Olympic athletes know sleep is important to doing your bestWhat does it take to medal in the Olympics? A good night’s sleep may not be the first thing that comes to mind. Yet Olympic athletes know it’s an ingredient in success.

Take US figure skater Jeremy Abbott, who admitted to thrashing a lot during his sleep. He slept poorly at the Vancouver Winter Olympics four years ago because he was worried about falling off a twin bed. This year, he took a queen-sized mattress to Sochi so he could sleep better.

Speed skater Lee Seung-hoon of Korea, on the other hand, was unlucky in sleep this time around. Lee won a silver medal in the men’s 5,000 meter in Vancouver but placed 12th in the event this year, attributing his disappointing finish to insomnia.

Different Responses to Sleep Loss

When you lose out on sleep—due to insomnia or for any other reason—it can handicap your performance the next day. But while some people are seriously compromised by sleep loss, others are remarkably resilient. Just as we humans differ in our ability to get to sleep and stay asleep at night, so we function differently after sleep deprivation, say Namni Goel and David Dinges. These researchers have identified some common genetic variants that play a role in determining who falls apart after pulling an all-nighter and who emerges unfazed.

Their research came about because of concerns voiced by scientists at NASA. Astronauts are susceptible sleep loss while traveling in space. Some are able to function and perform critical operational tasks just as well after a poor night’s sleep as after a good one. Other astronauts cannot function quickly or well when sleep deprived.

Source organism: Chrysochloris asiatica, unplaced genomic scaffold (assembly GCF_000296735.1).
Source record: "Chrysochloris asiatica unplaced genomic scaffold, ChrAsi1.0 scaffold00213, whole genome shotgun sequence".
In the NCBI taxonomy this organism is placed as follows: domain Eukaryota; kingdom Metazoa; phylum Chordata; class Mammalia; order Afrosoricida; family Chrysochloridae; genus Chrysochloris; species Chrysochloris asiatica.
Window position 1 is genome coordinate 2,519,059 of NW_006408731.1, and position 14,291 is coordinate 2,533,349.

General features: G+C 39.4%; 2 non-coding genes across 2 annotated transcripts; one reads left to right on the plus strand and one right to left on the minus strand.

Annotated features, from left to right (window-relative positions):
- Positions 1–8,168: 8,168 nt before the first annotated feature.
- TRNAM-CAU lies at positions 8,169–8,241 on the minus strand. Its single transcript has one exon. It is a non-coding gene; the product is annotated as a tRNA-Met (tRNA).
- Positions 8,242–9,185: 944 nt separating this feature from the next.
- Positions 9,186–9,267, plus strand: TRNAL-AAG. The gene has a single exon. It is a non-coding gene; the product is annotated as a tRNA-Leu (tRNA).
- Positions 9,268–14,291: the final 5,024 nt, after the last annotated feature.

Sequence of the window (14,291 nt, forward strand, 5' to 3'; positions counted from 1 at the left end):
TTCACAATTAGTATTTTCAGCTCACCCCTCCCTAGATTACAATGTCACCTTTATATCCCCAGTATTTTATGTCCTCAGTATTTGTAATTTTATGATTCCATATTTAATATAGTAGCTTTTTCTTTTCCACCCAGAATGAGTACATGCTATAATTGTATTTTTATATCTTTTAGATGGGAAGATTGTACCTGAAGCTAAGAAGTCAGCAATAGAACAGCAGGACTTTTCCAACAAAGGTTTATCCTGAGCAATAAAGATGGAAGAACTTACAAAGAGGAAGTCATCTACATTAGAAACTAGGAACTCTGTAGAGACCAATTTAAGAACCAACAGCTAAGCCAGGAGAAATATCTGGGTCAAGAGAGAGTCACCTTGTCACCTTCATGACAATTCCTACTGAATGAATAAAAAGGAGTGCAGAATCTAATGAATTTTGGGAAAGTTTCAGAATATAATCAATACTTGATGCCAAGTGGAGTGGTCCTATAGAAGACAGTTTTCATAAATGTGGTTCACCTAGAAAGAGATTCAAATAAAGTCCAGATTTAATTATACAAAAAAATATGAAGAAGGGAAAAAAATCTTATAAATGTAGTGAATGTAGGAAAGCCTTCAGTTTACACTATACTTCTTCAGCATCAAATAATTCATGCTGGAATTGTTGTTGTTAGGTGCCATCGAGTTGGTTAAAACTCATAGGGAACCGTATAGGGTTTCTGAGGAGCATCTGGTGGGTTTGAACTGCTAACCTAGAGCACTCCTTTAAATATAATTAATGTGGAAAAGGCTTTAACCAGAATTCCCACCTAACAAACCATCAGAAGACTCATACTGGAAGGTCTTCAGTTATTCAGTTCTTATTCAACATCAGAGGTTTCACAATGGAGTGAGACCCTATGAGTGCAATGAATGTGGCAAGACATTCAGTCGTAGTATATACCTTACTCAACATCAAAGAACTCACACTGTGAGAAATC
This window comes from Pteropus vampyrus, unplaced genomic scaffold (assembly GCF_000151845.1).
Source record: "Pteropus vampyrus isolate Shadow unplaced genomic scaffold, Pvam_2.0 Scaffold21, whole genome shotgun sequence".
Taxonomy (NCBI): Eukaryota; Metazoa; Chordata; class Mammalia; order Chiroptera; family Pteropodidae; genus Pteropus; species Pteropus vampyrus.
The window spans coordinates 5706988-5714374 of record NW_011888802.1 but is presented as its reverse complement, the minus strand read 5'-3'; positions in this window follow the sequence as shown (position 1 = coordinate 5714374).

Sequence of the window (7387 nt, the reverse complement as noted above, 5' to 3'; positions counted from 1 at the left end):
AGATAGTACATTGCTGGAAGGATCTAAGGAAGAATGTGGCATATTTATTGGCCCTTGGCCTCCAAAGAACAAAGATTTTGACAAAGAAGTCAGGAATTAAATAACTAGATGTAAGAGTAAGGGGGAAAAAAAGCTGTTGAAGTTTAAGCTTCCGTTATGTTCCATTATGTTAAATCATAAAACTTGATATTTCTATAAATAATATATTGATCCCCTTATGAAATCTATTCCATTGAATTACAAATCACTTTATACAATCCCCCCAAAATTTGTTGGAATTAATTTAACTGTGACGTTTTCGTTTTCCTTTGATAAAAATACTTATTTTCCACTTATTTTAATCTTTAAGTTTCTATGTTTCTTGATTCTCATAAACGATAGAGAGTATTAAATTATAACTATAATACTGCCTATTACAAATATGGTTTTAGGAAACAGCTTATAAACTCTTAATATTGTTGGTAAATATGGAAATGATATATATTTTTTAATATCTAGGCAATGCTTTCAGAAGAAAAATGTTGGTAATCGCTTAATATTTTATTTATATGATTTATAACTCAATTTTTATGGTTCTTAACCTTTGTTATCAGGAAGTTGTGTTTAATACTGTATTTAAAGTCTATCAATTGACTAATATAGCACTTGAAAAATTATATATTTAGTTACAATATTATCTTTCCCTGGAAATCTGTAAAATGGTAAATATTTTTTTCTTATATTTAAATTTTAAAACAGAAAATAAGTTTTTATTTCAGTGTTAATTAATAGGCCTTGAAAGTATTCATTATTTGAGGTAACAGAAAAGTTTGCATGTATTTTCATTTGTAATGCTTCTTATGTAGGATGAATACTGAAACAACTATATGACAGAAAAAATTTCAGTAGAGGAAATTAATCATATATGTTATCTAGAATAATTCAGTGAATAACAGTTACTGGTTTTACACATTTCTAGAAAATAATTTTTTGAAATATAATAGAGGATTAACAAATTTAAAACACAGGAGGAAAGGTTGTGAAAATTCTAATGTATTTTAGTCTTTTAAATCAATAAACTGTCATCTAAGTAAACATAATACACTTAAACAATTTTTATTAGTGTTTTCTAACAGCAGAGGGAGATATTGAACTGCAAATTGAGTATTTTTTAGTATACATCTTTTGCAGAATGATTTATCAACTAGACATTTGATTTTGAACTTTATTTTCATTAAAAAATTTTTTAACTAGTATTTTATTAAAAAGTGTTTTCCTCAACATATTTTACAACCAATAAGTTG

So Goel and Dinges embarked on a series of experiments. The healthy subjects of their research underwent first one night of total sleep deprivation followed by neurobehavioral testing, and, after recovering, a second night of sleep deprivation and testing. Some underwent a third night of sleep deprivation and testing. The subjects fell into three groups based on their performance of tasks involving mental and physical coordination:

1)    Those who consistently showed performance deficits when sleep deprived

2)    Those who showed amazing resistance to sleep loss

3)    Those whose performance fell somewhere in between.

All in the Genes

Goel and Dinges concluded that the way humans respond to sleep loss appears to be a stable trait. They then set about finding genetic markers that predicted their subjects’ response to sleep restriction. They identified five genes involved in sleep-wake, circadian, and cognitive regulation, whose common variations appear to protect some people from the negative effects of sleep loss and leave others in the lurch.

Moral of the story? We all need our sleep. But apparently some of us need it more than others if we’re to function at our best.

How does a bad night’s sleep affect you the next day? If you’ve noticed any impairments—physical, emotional, mental—what are they?

Posted by Lois Maharg, The Savvy Insomniac

Lois Maharg has worked with language for many years. She taught ESL, coauthored two textbooks, and then became a reporter, writing about health, education, government, Latino affairs, and food. Her lifelong struggle with insomnia and interest in investigative reporting motivated her to write a book, The Savvy Insomniac: A Personal Journey through Science to Better Sleep. She now freelances as an editor and copy writer at On the Mark Editing.

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